(3) Absorb V set too low.

    Might be cause, so testing back at 33V for absorb. Take a few days to see.

    (4) Not enough charging time

    Possibly a problem. Panels face for 7am to 2 pm sunshine efficiently. Around 6 hours of sunshine. Could install more panels, facing east and facing west angles.

    (5) Absorb time too short, caused by excessive charging current.

    Since my system is on low end, I should not have this problem.

    Going over webpage 15, I noticed since changing the user defined settings back to

  • Absorb is 33V
  • Float is 29.5 Volts
  • Equalization (not used) is 34V;

    that the system is remaining on bulk for over one day?

    This suggests to me the bank is not charged up, and will take a few days to reach this higher level of SOC.

    I suspect at 30 Volt Absorb, this might be 200 amp/hr storage, hence why adding 40 amp/hr loss, is considered a big deal.

    Now with 33 V Absorb, assuming I ever reach this SOC, I might get 500 amp/hr storage and hence 40 amp/hr loss is not a big deal.

    The obvious solution to test this is to add this third string of charging and get the system to 90 amps. This way I can guarentee charging between 60 to 90 amps.

    Well its the second day on bulk, so I reckon at 6 hours times 50 amps, is 600 amp/hrs with a daily loss of 50amphrs, is 550 amp hrs.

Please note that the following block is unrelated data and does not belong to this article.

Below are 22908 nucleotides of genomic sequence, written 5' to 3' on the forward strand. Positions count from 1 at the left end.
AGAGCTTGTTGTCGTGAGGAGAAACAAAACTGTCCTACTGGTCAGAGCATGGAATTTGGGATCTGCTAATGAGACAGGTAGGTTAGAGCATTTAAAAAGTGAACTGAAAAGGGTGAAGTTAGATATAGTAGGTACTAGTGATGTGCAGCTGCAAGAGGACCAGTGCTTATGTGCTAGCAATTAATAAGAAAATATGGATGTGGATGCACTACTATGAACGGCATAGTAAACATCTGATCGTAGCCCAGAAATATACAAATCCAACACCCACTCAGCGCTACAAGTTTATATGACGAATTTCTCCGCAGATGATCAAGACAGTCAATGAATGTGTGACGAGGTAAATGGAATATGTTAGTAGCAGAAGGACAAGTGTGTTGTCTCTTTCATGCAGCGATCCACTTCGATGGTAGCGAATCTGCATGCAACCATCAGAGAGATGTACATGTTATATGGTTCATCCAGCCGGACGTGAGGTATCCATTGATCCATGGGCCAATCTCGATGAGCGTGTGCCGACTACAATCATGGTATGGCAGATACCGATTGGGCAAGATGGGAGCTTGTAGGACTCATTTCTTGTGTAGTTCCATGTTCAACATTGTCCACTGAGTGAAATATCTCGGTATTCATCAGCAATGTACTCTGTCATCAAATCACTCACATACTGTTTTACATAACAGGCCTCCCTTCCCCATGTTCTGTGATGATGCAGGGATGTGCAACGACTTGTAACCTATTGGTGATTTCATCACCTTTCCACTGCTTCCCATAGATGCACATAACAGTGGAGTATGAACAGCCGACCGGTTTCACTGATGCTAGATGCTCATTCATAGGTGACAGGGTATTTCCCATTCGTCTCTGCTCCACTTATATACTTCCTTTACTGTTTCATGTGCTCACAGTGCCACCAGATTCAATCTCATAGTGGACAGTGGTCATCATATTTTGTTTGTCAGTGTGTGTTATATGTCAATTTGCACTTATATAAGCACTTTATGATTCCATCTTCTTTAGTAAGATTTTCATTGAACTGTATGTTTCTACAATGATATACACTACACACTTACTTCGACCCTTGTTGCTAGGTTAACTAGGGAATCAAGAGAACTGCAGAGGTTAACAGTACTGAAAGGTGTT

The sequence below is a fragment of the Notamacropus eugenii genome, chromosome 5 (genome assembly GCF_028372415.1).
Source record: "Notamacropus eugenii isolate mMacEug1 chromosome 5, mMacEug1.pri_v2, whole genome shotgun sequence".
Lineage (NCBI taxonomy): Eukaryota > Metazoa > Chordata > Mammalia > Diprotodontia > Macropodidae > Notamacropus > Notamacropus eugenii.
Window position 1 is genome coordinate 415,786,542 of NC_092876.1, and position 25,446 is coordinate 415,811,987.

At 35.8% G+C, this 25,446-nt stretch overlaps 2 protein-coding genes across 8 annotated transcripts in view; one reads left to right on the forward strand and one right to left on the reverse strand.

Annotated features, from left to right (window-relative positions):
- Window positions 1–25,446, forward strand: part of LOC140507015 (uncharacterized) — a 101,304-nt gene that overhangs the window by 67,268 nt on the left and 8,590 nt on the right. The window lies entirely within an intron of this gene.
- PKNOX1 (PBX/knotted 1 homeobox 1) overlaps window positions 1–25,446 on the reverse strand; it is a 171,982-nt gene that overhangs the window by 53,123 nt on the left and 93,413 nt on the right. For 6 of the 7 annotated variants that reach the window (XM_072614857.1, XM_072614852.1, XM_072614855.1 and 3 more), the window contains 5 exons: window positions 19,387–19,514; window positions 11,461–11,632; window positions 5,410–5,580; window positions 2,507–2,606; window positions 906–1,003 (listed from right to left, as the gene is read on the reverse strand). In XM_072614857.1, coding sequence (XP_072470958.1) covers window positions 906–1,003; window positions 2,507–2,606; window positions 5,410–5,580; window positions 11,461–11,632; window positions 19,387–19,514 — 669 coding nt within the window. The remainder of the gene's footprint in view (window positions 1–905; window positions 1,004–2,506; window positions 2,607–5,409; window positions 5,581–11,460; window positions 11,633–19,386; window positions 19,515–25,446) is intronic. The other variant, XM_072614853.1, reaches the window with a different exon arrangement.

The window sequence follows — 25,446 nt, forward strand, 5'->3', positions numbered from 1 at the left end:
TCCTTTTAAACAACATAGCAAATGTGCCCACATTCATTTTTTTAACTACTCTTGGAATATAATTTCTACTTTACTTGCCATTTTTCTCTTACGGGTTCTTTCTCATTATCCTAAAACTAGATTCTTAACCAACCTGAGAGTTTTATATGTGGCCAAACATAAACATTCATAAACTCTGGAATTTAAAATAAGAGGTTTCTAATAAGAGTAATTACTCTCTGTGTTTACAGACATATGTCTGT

On second day still bulk, another 550 amp hrs. Both water pump and bore pump still not connected to battery bank.

    Something weird? On the third day, if I am not in absorb or float, that will be over 1500 amp/hrs pushed into batteries, and obviously overcharging again.

    Will see what happens tomorrow.

    This week, the batteries never reached absorb set at 33.0V, though over the 7 days the battery voltage did rise towards 33.0V

    Thus the Amps coming in is not big enough for a days charging.

    So I see the voltages lower

    connected up both water pump and bore pump to the batteries again

    And until we get more solar panels, run the system at a lower SOC and try to get the system to cope.